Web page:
Pranab rolls back duty on jewellery

Pranab rolls back duty on jewellery

Move to defer GAAR boosts bourses

The government on Monday rolled back the 1 per cent excise duty levy on branded or unbranded jewellery and put off implementation of the General Anti-Avoidance Rules (GAAR) by a year in a host of post-budget concessions.

Making announcements while moving the Finance Bill, 2012, for consideration in the Lok Sabha, Finance Minister Pranab Mukherjee also raised the threshold limit for tax collection at source by sellers on cash purchases of jewellery to Rs 5 lakh from Rs 2 lakh. He, however, left unchanged the doubling of the import duty on gold to 4 per cent as proposed in the budget.

The postponement of the GAAR was aimed at responding to the concerns of foreign investors whose alarm at GAAR saw sharp decline in funds flow in Indian stock markets and also weakened the rupee. Allaying misgivings of foreign investors, the onus of proof will now be on the tax authority and not the tax payer.

Mukherjee said the GAAR will come into effect from April 1, 2013. He has constituted a committee to frame guidelines.

The GAAR proposal aims at targeting tax evaders, partly by stopping Indian companies and investors from “round-tripping” or routing investments through Mauritius and other tax havens. Foreign investors domiciled in Mauritius could also be exposed to short-term capital gains tax under the rule.

The postponement of the GAAR sent the rupee to a week high of 52.96 against the dollar from 53.20 and also helped the BSE Sensex rebounce from a 318-point loss to a gain of 82 points at the close of the day.

The uncertainties arising out of the GAAR along with some other policy reversals in the recent past, had weighed heavily on the country’s equity market with foreign investors pulling out Rs 777 crore in April this year. According to Sebi data, the FIIs also pulled out Rs 2,111 crore from the debt market in April, taking the collective net outflow in stocks and bonds to Rs 2,888 crore. About 40 per cent of nearly $247 billion foreign direct investment to India over the last 12 years have come from Mauritius and tax authorities believe a large part of it is routed by Indian companies to evade taxes.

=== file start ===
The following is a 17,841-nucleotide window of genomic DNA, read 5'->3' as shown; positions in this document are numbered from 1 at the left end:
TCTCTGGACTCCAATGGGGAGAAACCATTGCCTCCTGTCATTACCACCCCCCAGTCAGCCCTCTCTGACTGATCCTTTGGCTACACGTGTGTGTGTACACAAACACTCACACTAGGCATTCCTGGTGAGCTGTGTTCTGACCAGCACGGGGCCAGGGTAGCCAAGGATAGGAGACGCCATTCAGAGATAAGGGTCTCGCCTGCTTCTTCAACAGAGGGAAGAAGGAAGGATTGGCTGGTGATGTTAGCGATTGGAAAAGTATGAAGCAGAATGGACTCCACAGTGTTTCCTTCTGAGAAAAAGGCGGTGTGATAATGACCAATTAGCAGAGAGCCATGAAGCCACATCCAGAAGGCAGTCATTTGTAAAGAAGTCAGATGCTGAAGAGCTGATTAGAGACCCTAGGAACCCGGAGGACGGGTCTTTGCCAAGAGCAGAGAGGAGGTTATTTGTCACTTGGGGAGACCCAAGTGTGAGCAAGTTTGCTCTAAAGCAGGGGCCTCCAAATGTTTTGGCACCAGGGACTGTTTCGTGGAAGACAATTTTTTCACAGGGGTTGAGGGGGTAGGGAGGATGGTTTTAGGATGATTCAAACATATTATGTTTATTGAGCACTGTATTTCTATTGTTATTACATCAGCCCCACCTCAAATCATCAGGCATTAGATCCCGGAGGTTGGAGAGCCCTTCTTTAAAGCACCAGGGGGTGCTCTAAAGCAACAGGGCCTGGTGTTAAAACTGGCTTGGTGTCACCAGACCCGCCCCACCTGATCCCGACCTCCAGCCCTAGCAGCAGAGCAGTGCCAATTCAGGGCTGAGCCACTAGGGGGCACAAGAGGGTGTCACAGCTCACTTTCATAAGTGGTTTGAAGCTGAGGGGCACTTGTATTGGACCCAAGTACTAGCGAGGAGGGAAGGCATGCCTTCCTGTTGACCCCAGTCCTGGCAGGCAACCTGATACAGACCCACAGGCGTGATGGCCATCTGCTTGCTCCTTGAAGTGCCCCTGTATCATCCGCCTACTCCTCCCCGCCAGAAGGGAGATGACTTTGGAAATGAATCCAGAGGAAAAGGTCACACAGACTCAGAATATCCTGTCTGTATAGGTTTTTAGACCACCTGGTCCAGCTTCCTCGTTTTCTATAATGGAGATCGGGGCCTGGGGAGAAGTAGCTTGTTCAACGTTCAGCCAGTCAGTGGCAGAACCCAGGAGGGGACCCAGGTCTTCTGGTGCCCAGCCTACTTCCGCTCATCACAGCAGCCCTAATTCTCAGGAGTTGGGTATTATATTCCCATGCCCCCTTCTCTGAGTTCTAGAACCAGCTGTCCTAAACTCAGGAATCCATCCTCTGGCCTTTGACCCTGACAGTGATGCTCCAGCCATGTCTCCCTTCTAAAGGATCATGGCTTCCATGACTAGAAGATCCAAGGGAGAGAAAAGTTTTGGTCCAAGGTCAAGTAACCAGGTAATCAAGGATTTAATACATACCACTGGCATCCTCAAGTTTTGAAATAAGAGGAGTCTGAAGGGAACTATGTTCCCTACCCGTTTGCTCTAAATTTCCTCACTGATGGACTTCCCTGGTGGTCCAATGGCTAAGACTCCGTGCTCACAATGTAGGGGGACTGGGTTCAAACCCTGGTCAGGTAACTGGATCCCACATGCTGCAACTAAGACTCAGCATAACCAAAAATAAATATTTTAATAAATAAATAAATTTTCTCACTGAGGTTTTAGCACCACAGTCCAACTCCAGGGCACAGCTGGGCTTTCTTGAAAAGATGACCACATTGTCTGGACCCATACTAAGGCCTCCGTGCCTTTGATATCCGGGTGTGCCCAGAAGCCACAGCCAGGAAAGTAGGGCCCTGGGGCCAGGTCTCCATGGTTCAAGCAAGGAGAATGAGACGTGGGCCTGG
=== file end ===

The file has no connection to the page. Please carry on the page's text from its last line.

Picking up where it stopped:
Mukherjee also announced withdrawal of 1 per cent levy of Tax Deduction at Source on transfer of immovable property, following representations that this would impose an additional compliance burden. He also halved the long-term capital gain tax on investment by Private Equity investors to 10 per cent from 20 per cent and exempted such tax on the sale of unlisted securities in initial public offerings.

Both measures are considered investor-friendly and may boost the stock market sentiment.

There is still uncertainty on the Vodafone tax deal as the relaxations announced by Mukherjee said that a move to amend income tax laws retrospectively would not override the provisions of double taxation avoidance agreements India has signed with 82 countries, including Mauritius.

Highlights of budget changes

*    Implementation of GAAR
    deferred by a year to 2012-14
*    1% excise duty withdrawn on
    all precious metals, branded
    or unbranded jewellery
*    Tax collection at source on
    purchase of jewellery raised
    from Rs 2 lakh to Rs 5 lakh
*    Long-term capital gains tax
    on investment by private
    equity investors in unlisted
    securities halved to 10%
*    Sale of unlisted securities
    in IPOs exempted from
    long-term capital gains tax
*    1% TDAS on sale of immovable
    property rolled back

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